Defendant was in contact with Chartis regarding potential employment by the fall of 2017. She interviewed with Chartis representatives on September 27, 2017, and was asked to present materials concerning her "current work" at ECG. (Tr. at 59:9-60:20; Ex. 68.) In an email to her recruiter, Defendant explained that she "didn't print anything for fear of getting sued or fired," but instead displayed ECG materials from her laptop during the interview. (Tr. at 60:23-63:15; Ex. 15.) On November 30, 2017, Defendant accepted a position as a Director and Business Leader of Chartis's bundled payment offering and agreed to a start date of January 22, 2018. (Tr. at 63:19-64:4.)
On December 4, 2017—while she was still employed with ECG—Defendant sent an email to Chartis Director Cindy Lee regarding BPCI Advanced, a new bundled payments initiative of the CMS. (Ex. 50.) Defendant explained that "I expect a big announcement from CMS very soon" and noted that "[t]he more clients we can do [letters of intent] for[,] I find we will lock them in for [the] entire 5 years of [the] program." (Id.) Defendant added that "[i]f [an] announcement comes before end of year we will need to strategize quickly as once clients sign on with a consultant it's hard to get them to switch," and she asked for "help profiling [Chartis] potential client targets before end of year." (Id.) At the hearing, Defendant acknowledged that "consultants would be competing to try to get providers signed up for" "consulting services regarding" BPCI Advanced. (Tr. at 67:16-68:16.) On the last day of 2017, Defendant collected a scheduled $295,000 bonus from ECG. (Tr. at 69:12-20.)
From January 16 to January 19, 2018, Defendant sent from her ECG email address to her personal email address more than 30 emails. (Tr. at 77:17-79:19; Ex. 14.) By way of example, these emails include: (1) a list of current clients and client contact persons for ECG's bundled payments practice (Ex. 14-5); (2) a list of all active projects, including client name, project description, project manager, and project start date, for all of ECG, not only the bundled payments practice (Ex. 14-7); materials (marked "confidential" throughout) for presentations to active ECG clients as part of ongoing work for those clients, including ECG's analyses and recommendations for those clients (Ex. 14-9; Ex. 14-34); pitch decks for prospective ECG clients (Ex. 14-10, Ex.14-19); a contract between ECG and a vendor marked "confidential" throughout (Ex. 14-11); emails regarding specific engagements ECG was pursuing (Ex. 14-16; Ex. 14-28); and a packet of materials from an ECG's Principals' Meeting, setting forth firm performance metrics, recruitment strategies, and a list of ECG's "key accounts" and strategies for those accounts (Ex. 14-29).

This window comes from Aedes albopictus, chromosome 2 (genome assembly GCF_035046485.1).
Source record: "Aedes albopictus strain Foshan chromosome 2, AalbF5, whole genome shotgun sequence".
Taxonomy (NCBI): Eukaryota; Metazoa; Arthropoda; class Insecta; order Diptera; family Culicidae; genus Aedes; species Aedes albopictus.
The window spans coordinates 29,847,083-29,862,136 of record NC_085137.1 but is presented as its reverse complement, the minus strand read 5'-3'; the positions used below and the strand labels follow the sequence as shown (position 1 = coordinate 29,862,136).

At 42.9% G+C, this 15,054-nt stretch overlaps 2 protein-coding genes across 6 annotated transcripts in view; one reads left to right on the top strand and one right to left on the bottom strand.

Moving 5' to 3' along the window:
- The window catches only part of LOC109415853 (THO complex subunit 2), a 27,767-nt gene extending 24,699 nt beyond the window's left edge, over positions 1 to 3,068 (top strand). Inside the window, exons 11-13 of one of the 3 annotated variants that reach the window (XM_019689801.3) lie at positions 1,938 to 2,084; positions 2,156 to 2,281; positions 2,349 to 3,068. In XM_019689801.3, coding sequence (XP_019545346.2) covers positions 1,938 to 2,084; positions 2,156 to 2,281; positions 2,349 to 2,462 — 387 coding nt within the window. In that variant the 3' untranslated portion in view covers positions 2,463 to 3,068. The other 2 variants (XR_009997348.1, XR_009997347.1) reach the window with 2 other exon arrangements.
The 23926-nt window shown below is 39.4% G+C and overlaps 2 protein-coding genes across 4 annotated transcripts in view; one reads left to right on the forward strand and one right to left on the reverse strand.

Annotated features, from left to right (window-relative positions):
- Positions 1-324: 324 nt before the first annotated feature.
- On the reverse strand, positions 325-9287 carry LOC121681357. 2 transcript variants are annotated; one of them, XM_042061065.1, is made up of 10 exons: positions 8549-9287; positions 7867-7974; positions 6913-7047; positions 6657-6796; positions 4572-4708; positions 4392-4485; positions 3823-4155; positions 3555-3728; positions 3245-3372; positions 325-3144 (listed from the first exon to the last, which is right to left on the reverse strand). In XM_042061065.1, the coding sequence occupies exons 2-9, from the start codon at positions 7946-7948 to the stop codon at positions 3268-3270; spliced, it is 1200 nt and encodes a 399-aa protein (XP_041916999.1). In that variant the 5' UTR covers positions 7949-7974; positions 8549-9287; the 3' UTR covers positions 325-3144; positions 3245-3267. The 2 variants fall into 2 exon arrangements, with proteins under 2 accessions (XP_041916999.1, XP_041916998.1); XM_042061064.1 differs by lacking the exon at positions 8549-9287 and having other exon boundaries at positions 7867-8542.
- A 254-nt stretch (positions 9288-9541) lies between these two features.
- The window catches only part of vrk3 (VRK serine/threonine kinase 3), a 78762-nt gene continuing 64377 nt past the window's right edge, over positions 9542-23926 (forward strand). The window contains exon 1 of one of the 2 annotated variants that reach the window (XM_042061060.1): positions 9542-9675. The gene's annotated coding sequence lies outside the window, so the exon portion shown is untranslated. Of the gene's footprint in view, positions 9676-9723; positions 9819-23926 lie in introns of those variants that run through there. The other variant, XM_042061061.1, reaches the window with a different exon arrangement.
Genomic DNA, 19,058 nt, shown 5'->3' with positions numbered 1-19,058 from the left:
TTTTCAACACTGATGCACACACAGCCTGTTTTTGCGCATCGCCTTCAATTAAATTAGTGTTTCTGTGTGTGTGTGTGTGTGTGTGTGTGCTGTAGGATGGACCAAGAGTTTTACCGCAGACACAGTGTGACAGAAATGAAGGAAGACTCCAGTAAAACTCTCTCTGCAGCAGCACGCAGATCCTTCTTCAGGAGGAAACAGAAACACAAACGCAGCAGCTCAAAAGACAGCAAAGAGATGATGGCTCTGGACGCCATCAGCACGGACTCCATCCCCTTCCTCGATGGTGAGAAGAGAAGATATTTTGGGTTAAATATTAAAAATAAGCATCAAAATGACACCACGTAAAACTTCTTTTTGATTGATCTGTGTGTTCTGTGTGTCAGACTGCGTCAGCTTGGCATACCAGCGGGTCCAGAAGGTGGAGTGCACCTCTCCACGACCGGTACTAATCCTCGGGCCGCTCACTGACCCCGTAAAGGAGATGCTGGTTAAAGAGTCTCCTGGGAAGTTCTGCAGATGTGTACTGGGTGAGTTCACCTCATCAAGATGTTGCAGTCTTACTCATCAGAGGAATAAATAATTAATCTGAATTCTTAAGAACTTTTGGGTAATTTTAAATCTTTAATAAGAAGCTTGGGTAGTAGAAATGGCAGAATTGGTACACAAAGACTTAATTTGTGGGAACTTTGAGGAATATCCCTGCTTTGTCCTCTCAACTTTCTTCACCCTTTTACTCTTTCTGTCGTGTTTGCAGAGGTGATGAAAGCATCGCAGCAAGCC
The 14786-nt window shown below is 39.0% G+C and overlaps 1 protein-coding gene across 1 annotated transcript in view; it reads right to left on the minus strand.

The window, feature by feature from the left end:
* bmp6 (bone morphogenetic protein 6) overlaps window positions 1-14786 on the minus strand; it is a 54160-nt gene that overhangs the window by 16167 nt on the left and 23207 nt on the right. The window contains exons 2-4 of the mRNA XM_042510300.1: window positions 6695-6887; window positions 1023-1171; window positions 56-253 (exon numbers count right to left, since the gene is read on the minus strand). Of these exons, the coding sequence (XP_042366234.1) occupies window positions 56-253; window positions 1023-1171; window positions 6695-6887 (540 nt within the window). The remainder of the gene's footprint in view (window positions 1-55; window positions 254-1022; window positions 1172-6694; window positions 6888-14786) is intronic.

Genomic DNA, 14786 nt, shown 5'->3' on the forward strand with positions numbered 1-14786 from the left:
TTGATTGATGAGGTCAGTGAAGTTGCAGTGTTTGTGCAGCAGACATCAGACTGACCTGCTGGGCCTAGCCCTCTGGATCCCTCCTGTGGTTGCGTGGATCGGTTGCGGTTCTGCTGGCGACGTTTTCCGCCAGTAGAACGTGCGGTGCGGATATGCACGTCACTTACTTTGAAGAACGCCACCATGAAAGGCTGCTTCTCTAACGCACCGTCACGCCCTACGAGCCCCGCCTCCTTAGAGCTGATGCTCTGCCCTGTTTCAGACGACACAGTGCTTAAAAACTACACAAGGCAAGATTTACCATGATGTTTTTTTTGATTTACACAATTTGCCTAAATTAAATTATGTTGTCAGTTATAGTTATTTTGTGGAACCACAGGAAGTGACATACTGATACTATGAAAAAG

On January 19, 2018, approximately two years into her tenure at ECG, Defendant gave Mr. Messinger notice of her resignation. (Tr. at 74:1-7; Ex. 18.) In her resignation letter, Defendant stated that she "will work to ensure a smooth transition over the next 30 days and would request that my last day of employment be February 16th, 2018." (Ex. 18.) However, as noted, Defendant was set to begin working at Chartis on January 23, 2018, and indeed, she did begin working at Chartis on approximately that date. (Ex. 64 at 34-35.) ECG did not discover that Defendant was working for Chartis until Defendant sent an email to Mr. Messinger on January 23, 2018, from a Chartis email account noting her "intent to seek employment with The Chartis Group." (Tr. at 173:7-17; Doc. # 1 ¶ 32.) Following ECG's discovery that Defendant had become employed with Chartis, the parties agree that Defendant's last day of employment with ECG was effectively January 19, 2018. (Tr. at 93:18-94:17.) Once Defendant received her Chartis computer, it appears that she inserted a jump drive into that computer and accessed files concerning two of ECG's clients. See (Tr. at 18:22-19:7; Ex. 17; Ex. 64 at 96:11-101:18.) Defendant currently is "on leave" from Chartis to "deal with this" lawsuit. (Tr. 161:14-17.)